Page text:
‘Start of Shooting’ appears to be a little more informative for those of us that have already seen the film, but turns out to only run three minutes, and offers nothing new. It’s followed by another ‘On Location’ featurette, which doesn’t only sound entirely moot, but almost exclusively uses footage already seen on the ‘Bond on Location’ featurette. ‘Olga Kurylenko and the Boat Chase’ continues the trend, briefly covering Kurylenko, and then repeating the preparation and boat chase shoot footage from the other featurettes. ‘Director Mark Forster’ finishes the fluff-fest with a butt-kissing tribute to Forster. ‘The Music’ speedily looks at composer David Arnold’s scoring, and the filming of the ‘Another Way to Die’ music video. In total these featurettes run about twelve minutes.
‘Crew Files’ are split into 24 small pieces. When one hits the ‘play-all’ option one can see a collection of webisodes, each totalling an average of two minutes. These are sweet enough, but not particularly entertaining or informative. The disc is completed with two trailers, and trailers for a few other Fox releases.
I’m pretty lost on what to give Quantum of Solace as a final score. I’m trapped somewhere between a 6 and a 7 out of 10. It’s an entertaining film, and surely worth seeing, even buying for the series’ fans, but it’s a weak follow up to a nearly perfect reboot. From this standpoint it should be considered an admirable failure. I hope that we’re done with this particular story and the next movie sees Bond moving on to something unrelated to Casino Royale. The events of his first 00 adventure can still haunt him, that’s perfect if we’re developing a continuity, but if the next Bond takes place twenty minutes after Quantum of Solace things are officially going to be silly. This Blu-ray doesn’t disappoint at all in the audio and video department, but the extras are made up of lame filler.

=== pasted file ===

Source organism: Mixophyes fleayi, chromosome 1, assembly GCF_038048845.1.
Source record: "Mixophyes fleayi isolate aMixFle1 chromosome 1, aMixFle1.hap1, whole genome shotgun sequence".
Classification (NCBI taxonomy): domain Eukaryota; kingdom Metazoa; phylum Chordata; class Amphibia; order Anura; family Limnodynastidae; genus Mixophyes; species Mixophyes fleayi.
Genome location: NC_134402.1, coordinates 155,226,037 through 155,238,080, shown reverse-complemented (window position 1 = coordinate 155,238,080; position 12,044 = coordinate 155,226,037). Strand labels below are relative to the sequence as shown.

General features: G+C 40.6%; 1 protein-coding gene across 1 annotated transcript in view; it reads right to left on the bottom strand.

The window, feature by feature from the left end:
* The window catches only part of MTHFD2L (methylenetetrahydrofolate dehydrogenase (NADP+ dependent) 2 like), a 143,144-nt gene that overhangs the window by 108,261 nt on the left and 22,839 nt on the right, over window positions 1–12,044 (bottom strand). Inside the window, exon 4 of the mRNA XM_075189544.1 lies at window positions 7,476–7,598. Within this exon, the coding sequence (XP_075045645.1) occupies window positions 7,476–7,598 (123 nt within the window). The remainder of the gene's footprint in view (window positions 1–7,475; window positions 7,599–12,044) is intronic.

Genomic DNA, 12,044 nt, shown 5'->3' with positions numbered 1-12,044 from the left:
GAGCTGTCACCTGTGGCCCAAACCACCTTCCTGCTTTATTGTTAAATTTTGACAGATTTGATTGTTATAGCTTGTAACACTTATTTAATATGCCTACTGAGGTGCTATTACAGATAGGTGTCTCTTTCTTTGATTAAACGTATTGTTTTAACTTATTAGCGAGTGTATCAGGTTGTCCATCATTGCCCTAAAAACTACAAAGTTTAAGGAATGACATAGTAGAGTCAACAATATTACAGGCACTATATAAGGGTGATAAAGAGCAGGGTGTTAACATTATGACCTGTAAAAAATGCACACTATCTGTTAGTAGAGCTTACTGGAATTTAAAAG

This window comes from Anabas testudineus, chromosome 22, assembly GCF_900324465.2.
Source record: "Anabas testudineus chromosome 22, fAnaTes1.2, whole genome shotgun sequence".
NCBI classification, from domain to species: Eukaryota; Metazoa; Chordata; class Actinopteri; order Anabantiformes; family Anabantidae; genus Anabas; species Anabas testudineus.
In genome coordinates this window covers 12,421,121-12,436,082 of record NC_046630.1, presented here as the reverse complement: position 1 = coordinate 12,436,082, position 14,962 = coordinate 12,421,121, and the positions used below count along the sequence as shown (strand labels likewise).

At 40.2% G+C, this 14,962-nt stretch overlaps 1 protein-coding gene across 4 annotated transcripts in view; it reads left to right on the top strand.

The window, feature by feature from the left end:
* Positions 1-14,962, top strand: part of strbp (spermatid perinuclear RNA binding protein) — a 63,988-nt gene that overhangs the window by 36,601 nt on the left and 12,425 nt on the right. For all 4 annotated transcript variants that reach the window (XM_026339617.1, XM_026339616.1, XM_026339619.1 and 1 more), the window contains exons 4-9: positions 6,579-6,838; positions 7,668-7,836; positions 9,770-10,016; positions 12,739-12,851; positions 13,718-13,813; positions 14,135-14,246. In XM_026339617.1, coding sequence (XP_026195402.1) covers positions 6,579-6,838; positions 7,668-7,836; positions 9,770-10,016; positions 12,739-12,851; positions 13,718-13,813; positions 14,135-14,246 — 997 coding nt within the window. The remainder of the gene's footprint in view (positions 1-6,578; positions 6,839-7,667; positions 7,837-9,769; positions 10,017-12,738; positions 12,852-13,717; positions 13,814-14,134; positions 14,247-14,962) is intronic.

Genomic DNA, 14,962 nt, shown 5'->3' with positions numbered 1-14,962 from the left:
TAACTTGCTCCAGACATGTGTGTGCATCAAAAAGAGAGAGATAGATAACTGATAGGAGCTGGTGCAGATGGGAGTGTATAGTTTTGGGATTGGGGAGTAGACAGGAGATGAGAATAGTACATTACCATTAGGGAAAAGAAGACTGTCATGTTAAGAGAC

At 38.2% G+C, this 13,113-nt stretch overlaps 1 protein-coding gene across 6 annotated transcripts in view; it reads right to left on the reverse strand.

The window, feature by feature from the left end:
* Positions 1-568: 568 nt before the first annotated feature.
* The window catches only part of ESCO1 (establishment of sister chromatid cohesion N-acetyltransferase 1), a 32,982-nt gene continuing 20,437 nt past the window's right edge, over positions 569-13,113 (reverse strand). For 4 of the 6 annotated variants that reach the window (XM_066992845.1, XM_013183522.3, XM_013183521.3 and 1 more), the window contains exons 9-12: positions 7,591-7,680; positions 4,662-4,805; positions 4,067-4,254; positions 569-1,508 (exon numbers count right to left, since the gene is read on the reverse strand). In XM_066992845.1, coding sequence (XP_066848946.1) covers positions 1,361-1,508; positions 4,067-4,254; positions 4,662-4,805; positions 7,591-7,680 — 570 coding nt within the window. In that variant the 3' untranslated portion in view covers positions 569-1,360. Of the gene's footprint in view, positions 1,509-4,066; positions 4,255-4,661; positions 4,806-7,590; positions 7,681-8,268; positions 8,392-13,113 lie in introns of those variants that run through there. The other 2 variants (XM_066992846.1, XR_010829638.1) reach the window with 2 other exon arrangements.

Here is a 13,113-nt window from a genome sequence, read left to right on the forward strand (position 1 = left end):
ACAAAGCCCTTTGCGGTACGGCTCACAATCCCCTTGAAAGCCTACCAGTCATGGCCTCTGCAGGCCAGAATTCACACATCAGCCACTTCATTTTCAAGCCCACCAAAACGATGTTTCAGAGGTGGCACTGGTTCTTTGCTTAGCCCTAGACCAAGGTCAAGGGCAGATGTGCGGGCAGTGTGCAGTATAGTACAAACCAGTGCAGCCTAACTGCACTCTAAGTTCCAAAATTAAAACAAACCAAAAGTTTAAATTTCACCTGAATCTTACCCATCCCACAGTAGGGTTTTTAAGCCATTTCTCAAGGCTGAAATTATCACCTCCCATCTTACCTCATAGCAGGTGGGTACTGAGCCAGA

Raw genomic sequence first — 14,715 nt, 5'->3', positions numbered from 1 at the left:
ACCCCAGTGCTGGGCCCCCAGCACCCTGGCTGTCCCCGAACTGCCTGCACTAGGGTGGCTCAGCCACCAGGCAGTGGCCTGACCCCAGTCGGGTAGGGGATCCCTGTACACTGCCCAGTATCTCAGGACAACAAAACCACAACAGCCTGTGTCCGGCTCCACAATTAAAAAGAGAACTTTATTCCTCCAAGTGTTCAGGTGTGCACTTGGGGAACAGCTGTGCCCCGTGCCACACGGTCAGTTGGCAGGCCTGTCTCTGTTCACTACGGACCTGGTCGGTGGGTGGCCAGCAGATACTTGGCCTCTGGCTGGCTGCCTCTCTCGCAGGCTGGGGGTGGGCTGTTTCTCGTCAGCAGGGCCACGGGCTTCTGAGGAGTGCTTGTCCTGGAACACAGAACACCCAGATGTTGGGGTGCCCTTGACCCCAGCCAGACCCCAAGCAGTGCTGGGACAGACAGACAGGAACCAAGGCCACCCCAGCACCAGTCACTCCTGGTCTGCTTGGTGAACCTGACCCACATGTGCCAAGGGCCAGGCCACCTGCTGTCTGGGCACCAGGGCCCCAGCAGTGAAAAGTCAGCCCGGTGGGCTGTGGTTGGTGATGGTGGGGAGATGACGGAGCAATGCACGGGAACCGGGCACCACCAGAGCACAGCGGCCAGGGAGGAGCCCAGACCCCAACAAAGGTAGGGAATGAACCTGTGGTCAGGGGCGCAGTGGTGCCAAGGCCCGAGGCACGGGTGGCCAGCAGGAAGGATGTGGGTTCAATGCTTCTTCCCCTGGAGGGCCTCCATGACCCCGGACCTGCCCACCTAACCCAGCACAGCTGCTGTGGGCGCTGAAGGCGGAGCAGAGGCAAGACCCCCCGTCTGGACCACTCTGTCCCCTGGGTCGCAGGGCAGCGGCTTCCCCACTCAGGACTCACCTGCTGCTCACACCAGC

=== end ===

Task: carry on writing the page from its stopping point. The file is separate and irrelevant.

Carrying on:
* Note: The above images are taken from the Blu-ray release and resized for the page.
Review by Gabriel Powers
Some material may be inappropriate for children under 13
Release Date: 24th March 2009
Disc Type: Blu-ray Disc
Audio: DTS-HD Master Audio 5.1 English, DTS 5.1 French, DTS 5.1 Spanish
Subtitles: English SDH, French, Spanish, Portuguese, Korean, Chinese
Extras: Music Video, 'Bond on Location', 'Start of Shooting', 'On Location', 'Olga Kurylenko and the Boat Chase', 'The Music', 'Crew Files', Trailers
Easter Egg: No
Director: Marc Forster
Cast: Daniel Craig, Jesper Christensen, Olga Kurylenko, Judi Dench, Lucrezia Lante Della Rovere, Tim Pigott-Smith
Genre: Action and Adventure
Length: 106 minutes